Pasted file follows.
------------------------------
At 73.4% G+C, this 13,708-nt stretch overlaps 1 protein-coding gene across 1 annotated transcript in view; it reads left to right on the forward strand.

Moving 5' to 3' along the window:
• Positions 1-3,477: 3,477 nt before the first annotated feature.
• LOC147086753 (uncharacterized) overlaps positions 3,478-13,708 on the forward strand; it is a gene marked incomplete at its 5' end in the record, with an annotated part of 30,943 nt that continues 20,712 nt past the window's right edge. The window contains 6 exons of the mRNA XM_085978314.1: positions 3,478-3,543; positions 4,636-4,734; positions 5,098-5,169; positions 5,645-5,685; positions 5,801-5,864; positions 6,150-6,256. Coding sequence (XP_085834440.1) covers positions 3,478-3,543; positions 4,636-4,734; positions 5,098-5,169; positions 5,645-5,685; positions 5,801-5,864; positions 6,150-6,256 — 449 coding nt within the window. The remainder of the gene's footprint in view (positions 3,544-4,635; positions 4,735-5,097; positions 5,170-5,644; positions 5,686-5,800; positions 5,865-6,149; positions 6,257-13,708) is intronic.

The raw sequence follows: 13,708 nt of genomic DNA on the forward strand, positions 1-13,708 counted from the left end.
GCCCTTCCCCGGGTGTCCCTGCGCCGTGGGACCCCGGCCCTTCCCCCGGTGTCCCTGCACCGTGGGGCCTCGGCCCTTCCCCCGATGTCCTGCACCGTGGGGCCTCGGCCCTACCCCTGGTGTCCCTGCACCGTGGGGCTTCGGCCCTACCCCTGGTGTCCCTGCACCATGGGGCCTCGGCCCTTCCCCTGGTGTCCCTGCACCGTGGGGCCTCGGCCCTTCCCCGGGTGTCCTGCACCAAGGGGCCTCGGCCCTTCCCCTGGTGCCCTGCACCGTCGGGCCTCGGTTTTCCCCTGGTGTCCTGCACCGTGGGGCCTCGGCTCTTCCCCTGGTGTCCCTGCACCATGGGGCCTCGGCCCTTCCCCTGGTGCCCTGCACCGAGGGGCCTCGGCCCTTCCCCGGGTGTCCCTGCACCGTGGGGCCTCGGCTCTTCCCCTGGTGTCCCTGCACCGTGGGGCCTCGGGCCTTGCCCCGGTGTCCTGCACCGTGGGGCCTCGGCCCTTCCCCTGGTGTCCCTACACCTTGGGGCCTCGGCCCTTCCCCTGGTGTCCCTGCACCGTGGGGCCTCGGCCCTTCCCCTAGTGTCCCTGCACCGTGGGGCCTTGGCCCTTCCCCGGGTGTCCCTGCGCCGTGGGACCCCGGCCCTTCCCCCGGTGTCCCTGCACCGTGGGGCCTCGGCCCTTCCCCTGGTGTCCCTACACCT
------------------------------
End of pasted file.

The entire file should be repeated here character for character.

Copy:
At 73.4% G+C, this 13,708-nt stretch overlaps 1 protein-coding gene across 1 annotated transcript in view; it reads left to right on the forward strand.

Moving 5' to 3' along the window:
• Positions 1-3,477: 3,477 nt before the first annotated feature.
• LOC147086753 (uncharacterized) overlaps positions 3,478-13,708 on the forward strand; it is a gene marked incomplete at its 5' end in the record, with an annotated part of 30,943 nt that continues 20,712 nt past the window's right edge. The window contains 6 exons of the mRNA XM_085978314.1: positions 3,478-3,543; positions 4,636-4,734; positions 5,098-5,169; positions 5,645-5,685; positions 5,801-5,864; positions 6,150-6,256. Coding sequence (XP_085834440.1) covers positions 3,478-3,543; positions 4,636-4,734; positions 5,098-5,169; positions 5,645-5,685; positions 5,801-5,864; positions 6,150-6,256 — 449 coding nt within the window. The remainder of the gene's footprint in view (positions 3,544-4,635; positions 4,735-5,097; positions 5,170-5,644; positions 5,686-5,800; positions 5,865-6,149; positions 6,257-13,708) is intronic.

The raw sequence follows: 13,708 nt of genomic DNA on the forward strand, positions 1-13,708 counted from the left end.
GCCCTTCCCCGGGTGTCCCTGCGCCGTGGGACCCCGGCCCTTCCCCCGGTGTCCCTGCACCGTGGGGCCTCGGCCCTTCCCCCGATGTCCTGCACCGTGGGGCCTCGGCCCTACCCCTGGTGTCCCTGCACCGTGGGGCTTCGGCCCTACCCCTGGTGTCCCTGCACCATGGGGCCTCGGCCCTTCCCCTGGTGTCCCTGCACCGTGGGGCCTCGGCCCTTCCCCGGGTGTCCTGCACCAAGGGGCCTCGGCCCTTCCCCTGGTGCCCTGCACCGTCGGGCCTCGGTTTTCCCCTGGTGTCCTGCACCGTGGGGCCTCGGCTCTTCCCCTGGTGTCCCTGCACCATGGGGCCTCGGCCCTTCCCCTGGTGCCCTGCACCGAGGGGCCTCGGCCCTTCCCCGGGTGTCCCTGCACCGTGGGGCCTCGGCTCTTCCCCTGGTGTCCCTGCACCGTGGGGCCTCGGGCCTTGCCCCGGTGTCCTGCACCGTGGGGCCTCGGCCCTTCCCCTGGTGTCCCTACACCTTGGGGCCTCGGCCCTTCCCCTGGTGTCCCTGCACCGTGGGGCCTCGGCCCTTCCCCTAGTGTCCCTGCACCGTGGGGCCTTGGCCCTTCCCCGGGTGTCCCTGCGCCGTGGGACCCCGGCCCTTCCCCCGGTGTCCCTGCACCGTGGGGCCTCGGCCCTTCCCCTGGTGTCCCTACACCT